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Open AccessArticle
Comparative Analysis of the Smear Layer Removal Capability between EndoVac and Endoactivator Endodontic Irrigation Systems at the Root Canal System and Isthmus: A Micro-Computed Tomography Analysis
Appl. Sci. 2020, 10(20), 7033; https://doi.org/10.3390/app10207033 - 10 Oct 2020
Abstract
The aim of this comparative study is to analyze the efficacy of EndoVac and Endoactivator endodontic irrigation systems for removing the endodontic smear layer present in the coronal, middle, and apical root third of the root canal system (RCS) and the isthmus from [...] Read more.
The aim of this comparative study is to analyze the efficacy of EndoVac and Endoactivator endodontic irrigation systems for removing the endodontic smear layer present in the coronal, middle, and apical root third of the root canal system (RCS) and the isthmus from mesial roots from the first lower molar teeth using micro-computed tomography (micro-CT) analysis. The study was performed on 40 mesial roots that were randomly assigned to the following groups: Group A, EndoVac endodontic irrigation system (EV) (n = 10); Group B, Endoactivator endodontic irrigation system (EA) (n = 10); Group C, Root canal systems performed with F2 ProTaper Gold endodontic rotary system but not irrigated (Positive control) (n = 10); Group D, Root canal systems not performed or irrigated (Negative control) (n = 10). The samples were exposed to micro-CT analysis and the mesial roots were segmented using an advanced image segmentation technique based on partial differential equations (ROI: 10 × 10 × 10 mm) and the root canal systems and isthmus were reconstructed at a resolution of 25 microns per voxel. The EA study group showed statistically significant different residual endodontic smear layer volume (0.48 ± 0.24 mm3) compared to the EV study group (0.18 ± 0.15 mm3) (p = 0.016). The EV endodontic irrigation system performed a higher smear layer removal at coronal and middle root thirds, compared to the EA endodontic irrigation system; however, the EA endodontic irrigation system performed a higher smear layer removal at the apical root third, compared to the EV endodontic irrigation system. Full article
(This article belongs to the Special Issue Applied Simulation and Experiment Research in Dentistry)
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Open AccessArticle
Antibacterial Effects of MicroRepair®BIOMA-Based Toothpaste and Chewing Gum on Orthodontic Elastics Contaminated In Vitro with Saliva from Healthy Donors: A Pilot Study
Appl. Sci. 2020, 10(19), 6721; https://doi.org/10.3390/app10196721 - 25 Sep 2020
Abstract
Several new products with innovative formulations are being proposed to facilitate oral care. Here, we evaluated the effects of a commercially available product, a toothpaste and chewing gum named Biorepair Peribioma, on oral microorganisms of healthy subjects. Saliva from six volunteers was collected [...] Read more.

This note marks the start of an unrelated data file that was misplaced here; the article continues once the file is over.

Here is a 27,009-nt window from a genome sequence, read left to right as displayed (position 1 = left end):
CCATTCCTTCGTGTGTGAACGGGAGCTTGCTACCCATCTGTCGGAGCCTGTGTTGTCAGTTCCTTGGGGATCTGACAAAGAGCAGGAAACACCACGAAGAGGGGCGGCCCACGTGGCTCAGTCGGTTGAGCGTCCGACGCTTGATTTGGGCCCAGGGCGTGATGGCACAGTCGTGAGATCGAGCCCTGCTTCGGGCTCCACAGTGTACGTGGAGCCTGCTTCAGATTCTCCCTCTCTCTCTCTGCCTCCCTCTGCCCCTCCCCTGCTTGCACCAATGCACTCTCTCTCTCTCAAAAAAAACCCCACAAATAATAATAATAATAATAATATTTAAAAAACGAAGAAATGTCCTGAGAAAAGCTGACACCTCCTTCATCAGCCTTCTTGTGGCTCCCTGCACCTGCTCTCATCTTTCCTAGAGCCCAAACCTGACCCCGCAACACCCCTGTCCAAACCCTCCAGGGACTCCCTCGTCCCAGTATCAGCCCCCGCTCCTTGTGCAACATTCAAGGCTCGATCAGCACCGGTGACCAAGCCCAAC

Several new products with innovative formulations are being proposed to facilitate oral care. Here, we evaluated the effects of a commercially available product, a toothpaste and chewing gum named Biorepair Peribioma, on oral microorganisms of healthy subjects. Saliva from six volunteers was collected during 20 min of mastication of a traditional gum (gum A) and the Biorepair Peribioma gum (gum P). Orthodontic elastics (OE) were in vitro contaminated with salivary samples, both A and P, and subsequently exposed or not to a Biorepair Peribioma toothpaste-conditioned supernatant (Tp-SUP). The salivary samples were tested for initial microbial load; hence, the contaminated OE were assessed for microbial growth, adhesion, biofilm formation and persistence; moreover, species identification was assessed. We found that the salivary samples A and P had similar microbial load; upon contamination, microbial adhesion onto the OE was detected to a lower extent when using saliva P with respect to saliva A. Microbial growth and biofilm formation, assessed at 24 h, remained at lower levels in OE exposed to saliva P, compared to saliva A. This difference between salivary samples A and P was confirmed when measuring biofilm persistence (48 h), while it was lost in terms of microbial re-growth (48 h). The Tp-SUP treatment drastically affected microbial load at 24 h and strongly impaired biofilm formation/persistence, in OE exposed to both salivary samples A and P. Finally, such treatment resulted in consistent overgrowth of Lactobacilli, bacterial species originally present both in the Biorepair Peribioma toothpaste and gum. In conclusion, by an in vitro pilot study, we show that the Biorepair Peribioma toothpaste and gum deeply affect oral microorganisms’ behavior, drastically impairing their ability to contaminate and produce plaque onto orthodontic devices. Full article
(This article belongs to the Special Issue Applied Simulation and Experiment Research in Dentistry)
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Open AccessArticle
Rubber Dam Isolation and High-Volume Suction Reduce Ultrafine Dental Aerosol Particles: An Experiment in a Simulated Patient
Appl. Sci. 2020, 10(18), 6345; https://doi.org/10.3390/app10186345 - 11 Sep 2020
Abstract